anti-atheist billboard

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benguela (January 16, 2012, 11:18:50 AM):
ASA makes church remove billboard. Do you agree with the ruling?
JoanA Arc (January 16, 2012, 12:33:36 PM):
Before I even clicked on your link (thanks for supplying) my knee-jerk reaction was "hell yeah!" and after reading it through, my comment still stands. If an atheist or A.N. Other or plain Joe Soap posted a billboard declaring all Xtians were stupid, can you imagine the outcry?
Benjammin (January 16, 2012, 12:42:01 PM):
Given the law the ruling is probably in line with it. I disagree with the law and with Mr Gerber for filing it.

If I start a religion where if you look upon or listen to any advertising, intentional or not, you will be stricken down to a demonic hell, do you think the ASASA would respond to my request for all public advertising to be banned, on the grounds that it deeply upsets and offends my religious beliefs.
Rigil Kent (January 16, 2012, 12:55:35 PM):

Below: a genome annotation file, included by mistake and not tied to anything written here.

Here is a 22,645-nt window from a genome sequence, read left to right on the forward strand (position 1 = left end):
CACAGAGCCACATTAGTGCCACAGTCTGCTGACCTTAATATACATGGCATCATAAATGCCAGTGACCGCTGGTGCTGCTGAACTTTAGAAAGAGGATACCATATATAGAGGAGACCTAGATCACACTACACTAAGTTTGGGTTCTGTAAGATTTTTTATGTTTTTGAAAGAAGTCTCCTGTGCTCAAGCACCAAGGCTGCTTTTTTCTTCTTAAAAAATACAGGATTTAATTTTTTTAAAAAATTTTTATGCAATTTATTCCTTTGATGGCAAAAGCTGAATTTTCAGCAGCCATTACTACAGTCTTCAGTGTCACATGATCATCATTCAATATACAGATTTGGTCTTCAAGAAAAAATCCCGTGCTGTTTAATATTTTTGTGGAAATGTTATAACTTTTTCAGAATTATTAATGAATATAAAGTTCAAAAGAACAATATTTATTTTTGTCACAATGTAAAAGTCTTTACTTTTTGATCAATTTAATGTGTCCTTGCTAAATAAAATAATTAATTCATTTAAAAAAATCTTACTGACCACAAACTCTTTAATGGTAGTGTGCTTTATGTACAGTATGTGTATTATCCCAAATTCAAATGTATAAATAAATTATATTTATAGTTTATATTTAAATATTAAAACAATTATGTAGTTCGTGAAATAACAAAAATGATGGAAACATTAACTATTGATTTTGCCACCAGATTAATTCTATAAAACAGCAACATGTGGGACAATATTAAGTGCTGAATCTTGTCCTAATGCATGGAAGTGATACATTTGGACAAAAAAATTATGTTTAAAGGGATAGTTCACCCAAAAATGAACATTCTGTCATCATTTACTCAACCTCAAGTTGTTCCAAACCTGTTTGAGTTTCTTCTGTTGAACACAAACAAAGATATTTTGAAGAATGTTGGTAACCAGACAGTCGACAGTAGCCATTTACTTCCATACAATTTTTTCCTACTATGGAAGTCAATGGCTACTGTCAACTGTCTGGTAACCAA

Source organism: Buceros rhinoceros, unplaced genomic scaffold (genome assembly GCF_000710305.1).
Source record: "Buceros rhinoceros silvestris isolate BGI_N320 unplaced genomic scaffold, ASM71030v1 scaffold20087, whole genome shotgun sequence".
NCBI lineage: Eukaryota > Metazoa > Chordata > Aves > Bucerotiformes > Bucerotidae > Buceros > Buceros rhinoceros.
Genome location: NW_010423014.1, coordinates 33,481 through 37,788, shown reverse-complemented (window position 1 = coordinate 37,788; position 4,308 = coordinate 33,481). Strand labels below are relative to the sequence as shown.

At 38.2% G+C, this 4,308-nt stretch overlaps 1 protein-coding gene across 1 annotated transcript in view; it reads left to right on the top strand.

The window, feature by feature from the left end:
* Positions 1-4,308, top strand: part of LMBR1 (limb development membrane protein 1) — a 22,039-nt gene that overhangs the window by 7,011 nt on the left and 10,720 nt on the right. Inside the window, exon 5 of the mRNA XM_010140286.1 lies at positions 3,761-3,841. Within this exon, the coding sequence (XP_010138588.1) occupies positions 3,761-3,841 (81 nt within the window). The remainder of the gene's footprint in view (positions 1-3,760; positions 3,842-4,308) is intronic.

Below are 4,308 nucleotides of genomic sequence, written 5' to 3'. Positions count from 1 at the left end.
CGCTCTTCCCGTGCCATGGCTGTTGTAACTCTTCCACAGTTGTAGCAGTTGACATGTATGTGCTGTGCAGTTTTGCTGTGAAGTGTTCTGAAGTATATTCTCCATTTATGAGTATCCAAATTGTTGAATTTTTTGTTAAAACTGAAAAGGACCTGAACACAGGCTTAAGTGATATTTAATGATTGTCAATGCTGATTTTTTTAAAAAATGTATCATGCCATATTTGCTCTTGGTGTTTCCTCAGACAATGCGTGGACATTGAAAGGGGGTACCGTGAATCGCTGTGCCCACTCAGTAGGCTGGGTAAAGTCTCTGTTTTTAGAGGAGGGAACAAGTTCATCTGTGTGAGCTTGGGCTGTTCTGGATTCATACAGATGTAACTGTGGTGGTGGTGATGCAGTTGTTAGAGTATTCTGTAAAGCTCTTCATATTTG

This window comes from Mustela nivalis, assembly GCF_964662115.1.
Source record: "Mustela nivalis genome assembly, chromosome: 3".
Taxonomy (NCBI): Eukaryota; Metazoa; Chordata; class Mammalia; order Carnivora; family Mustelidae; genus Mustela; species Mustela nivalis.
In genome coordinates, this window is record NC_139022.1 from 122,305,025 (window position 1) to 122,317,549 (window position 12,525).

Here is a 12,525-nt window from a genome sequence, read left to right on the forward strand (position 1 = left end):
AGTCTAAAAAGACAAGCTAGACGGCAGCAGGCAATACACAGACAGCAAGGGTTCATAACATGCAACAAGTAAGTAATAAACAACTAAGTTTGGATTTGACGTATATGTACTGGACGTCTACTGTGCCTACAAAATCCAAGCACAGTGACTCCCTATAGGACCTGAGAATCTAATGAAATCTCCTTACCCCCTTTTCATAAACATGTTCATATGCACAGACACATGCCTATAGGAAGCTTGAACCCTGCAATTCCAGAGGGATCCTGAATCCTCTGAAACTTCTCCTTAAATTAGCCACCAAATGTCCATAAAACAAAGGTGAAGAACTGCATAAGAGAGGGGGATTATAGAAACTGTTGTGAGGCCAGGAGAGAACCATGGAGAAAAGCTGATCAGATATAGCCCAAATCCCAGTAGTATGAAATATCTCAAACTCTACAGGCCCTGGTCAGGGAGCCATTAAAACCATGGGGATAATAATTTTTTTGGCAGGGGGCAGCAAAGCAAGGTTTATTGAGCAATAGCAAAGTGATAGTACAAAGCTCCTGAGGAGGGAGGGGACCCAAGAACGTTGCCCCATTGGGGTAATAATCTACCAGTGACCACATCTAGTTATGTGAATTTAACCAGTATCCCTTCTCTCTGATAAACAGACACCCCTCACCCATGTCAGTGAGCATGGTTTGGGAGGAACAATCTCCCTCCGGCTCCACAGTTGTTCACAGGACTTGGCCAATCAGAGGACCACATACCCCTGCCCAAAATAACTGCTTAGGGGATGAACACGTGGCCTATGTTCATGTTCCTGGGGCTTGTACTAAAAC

Do you agree with the ruling?

No I don't agree. Any church should be allowed to sling mud and throw stones as they please, and place their religious propaganda on billboards. Unless the billboard, through irresponsible positioning, partly obscures a second one depicting lingerie models.

Rigil
Mefiante (January 16, 2012, 13:31:42 PM):
It may look silly and petty on the surface, but it has real value in raising public awareness of atheism — specifically, (1) that not everyone buys into long-established dogma, and (2) that such dogma can be offensive to some by its implied untruths whose sole purpose is divisive. This kind of action is necessary to weaken religions’ grip on society because reason simply doesn’t work. As an atheist of long standing, I feel affronted by religions’ continual and repeated demands for special considerations. I’m not comfortable with the thought that there’s an unchallenged widespread perception among the religious that atheists are deluded and/or daft and/or immoral and/or innately evil people, and on all of these grounds, I for one applaud Mr Gerber’s opposition and initiative.

Besides the difficulty of getting a religion that disdains all advertising formally recognised, the ASA has no mandate to impose a blanket ban on all advertising. The ASA can only consider particular instances of advertising that are alleged to contravene its Advertising Code. In any case, many religions and sects clamour for all sorts of ridiculous things that they won’t get.

'Luthon64

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